Dec 12, 2007

The Basic Nutrition Guide for Body Building

One of The main components of the formula for bodybuilding success is nutrition. Nutrition is what gives us the raw materials for recuperation, energy, and growth. Without a good diet, your dreams of achieving your ideal body will never be reached.

Characteristics of a Good Nutrition Program

1) It should favor smaller and frequent feedings throughout the day instead of large and infrequent ones. Why? Because when you feed your body several times a day, your metabolism increases. Therefore, you burn more fat. Frequent feedings are of particular importance since after three to four hours of no food your body switches to a catabolic state (a state in which you lose muscle and gain fat!).

The body believes that it is starving and it starts feeding itself on lean muscle tissue and it prepares to store calories as fat. Bad scenario! Therefore, in order for your program to work, you will eat between four to six meals (depending gender and goals) a day spaced out at 2 to 3 hour intervals.

2) Every meal should have carbohydrates, protein and fat in the correct ratios. Having a meal that is not balanced (for example is all carbohydrates) won't yield the desired results. Every macronutrient has to be present in order for the body to absorb them and use them properly. Without boring you with the effect of food on the body's biochemistry, let's just say that if you only eat carbohydrates in one meal without anything else, your energy levels will crash in about 30 minutes and your body will be storing any carbohydrates that were not used into fat. Conversely, if you only eat protein, you will lack energy and your body will not be able to turn the protein into muscle because it is difficult for the body to absorb protein in the absence of carbohydrates. In addition, the ratios for each particular macronutrient have to be correct in order to get the results that you want. The ratio of our diet will look like the following:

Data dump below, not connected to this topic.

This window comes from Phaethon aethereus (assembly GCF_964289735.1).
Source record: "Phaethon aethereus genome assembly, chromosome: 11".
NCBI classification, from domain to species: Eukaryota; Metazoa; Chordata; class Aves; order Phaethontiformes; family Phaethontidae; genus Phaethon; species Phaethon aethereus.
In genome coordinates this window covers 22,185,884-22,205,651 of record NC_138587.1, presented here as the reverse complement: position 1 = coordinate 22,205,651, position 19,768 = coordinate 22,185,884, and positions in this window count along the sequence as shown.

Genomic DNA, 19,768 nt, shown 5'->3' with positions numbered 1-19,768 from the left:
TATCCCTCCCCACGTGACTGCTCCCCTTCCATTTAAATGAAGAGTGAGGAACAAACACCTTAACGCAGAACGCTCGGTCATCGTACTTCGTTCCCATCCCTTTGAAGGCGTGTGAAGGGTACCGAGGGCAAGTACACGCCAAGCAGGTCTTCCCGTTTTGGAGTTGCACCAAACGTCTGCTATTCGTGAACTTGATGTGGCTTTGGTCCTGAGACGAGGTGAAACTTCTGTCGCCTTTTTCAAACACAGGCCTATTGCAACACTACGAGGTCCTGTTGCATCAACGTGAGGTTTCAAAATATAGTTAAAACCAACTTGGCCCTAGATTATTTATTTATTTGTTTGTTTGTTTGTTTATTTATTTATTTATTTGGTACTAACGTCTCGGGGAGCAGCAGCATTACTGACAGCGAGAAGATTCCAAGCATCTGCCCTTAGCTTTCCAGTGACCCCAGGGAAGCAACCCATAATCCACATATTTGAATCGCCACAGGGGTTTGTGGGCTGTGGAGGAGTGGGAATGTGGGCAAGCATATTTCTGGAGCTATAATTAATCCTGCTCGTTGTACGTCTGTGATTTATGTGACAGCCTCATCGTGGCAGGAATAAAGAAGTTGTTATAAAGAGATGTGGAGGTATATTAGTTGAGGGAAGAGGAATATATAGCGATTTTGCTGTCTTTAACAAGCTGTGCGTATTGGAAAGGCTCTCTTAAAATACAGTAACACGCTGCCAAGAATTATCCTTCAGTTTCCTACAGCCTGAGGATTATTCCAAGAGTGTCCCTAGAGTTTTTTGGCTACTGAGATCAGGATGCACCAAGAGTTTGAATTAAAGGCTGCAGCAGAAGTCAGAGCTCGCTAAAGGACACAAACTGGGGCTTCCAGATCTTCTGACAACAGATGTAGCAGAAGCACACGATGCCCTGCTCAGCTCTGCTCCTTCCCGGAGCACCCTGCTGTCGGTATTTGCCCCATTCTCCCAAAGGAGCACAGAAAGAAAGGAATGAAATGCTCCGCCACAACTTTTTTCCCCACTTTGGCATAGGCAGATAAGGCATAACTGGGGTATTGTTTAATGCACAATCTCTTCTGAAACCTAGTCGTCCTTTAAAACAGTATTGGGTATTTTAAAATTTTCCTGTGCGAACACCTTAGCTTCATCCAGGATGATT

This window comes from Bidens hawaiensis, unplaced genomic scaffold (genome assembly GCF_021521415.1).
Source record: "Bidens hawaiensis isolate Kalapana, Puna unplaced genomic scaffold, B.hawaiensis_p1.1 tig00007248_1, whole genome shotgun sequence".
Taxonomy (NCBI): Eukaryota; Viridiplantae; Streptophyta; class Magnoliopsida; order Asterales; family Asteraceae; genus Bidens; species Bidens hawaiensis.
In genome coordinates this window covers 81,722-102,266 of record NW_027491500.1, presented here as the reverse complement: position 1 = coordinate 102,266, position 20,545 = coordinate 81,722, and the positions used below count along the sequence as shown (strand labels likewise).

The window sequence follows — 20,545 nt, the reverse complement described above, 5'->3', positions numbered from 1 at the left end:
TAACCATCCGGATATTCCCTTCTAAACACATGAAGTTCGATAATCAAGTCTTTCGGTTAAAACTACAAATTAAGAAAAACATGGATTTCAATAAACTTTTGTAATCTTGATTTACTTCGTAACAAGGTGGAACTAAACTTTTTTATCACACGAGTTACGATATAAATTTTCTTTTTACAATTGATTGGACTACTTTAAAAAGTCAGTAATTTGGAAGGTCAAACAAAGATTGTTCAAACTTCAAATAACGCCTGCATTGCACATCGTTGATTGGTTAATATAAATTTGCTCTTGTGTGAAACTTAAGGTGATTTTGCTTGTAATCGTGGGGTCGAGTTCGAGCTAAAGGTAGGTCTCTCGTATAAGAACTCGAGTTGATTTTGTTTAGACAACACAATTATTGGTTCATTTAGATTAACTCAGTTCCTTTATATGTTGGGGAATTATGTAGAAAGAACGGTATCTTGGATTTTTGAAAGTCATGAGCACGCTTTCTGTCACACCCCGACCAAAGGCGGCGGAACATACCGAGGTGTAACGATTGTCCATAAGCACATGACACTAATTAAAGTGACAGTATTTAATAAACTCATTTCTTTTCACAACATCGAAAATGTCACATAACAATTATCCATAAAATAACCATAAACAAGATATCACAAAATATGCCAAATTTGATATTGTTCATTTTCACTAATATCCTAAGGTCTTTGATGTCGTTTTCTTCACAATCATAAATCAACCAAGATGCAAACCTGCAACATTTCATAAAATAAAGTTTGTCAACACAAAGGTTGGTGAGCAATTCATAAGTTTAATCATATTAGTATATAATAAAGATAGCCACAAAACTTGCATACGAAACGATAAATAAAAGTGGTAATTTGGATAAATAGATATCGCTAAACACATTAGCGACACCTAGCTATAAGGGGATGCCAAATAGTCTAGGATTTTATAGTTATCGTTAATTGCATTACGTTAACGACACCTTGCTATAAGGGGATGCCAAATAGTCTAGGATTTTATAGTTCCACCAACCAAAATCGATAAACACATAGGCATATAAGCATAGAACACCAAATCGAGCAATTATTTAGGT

40% Carbohydrates
40% Protein
20% Fats

Note that for every serving of carbohydrates, you get a serving of Protein. You can use Bill Phillips' Method of creating meals which is to count a portion of carbohydrates as the amount of food the size of your clenched fist and a portion of protein as the amount of food the size of your open palms.

3) The calories should be cycled. I strongly believe in caloric cycling as this will not allow the metabolism to get used to a certain caloric level; something that leads to stagnant results.

Therefore, bodybuilders in search of just muscle mass should follow 5 days of high calories (lean body mass x 15) with two days of lower caloric intake (lean body mass x12). Bodybuilders in search of losing fat while building muscle at the same time should follow 5 days of lower caloric intake (lean body mass x12) with 2 days of higher calories (lean body mass x 15).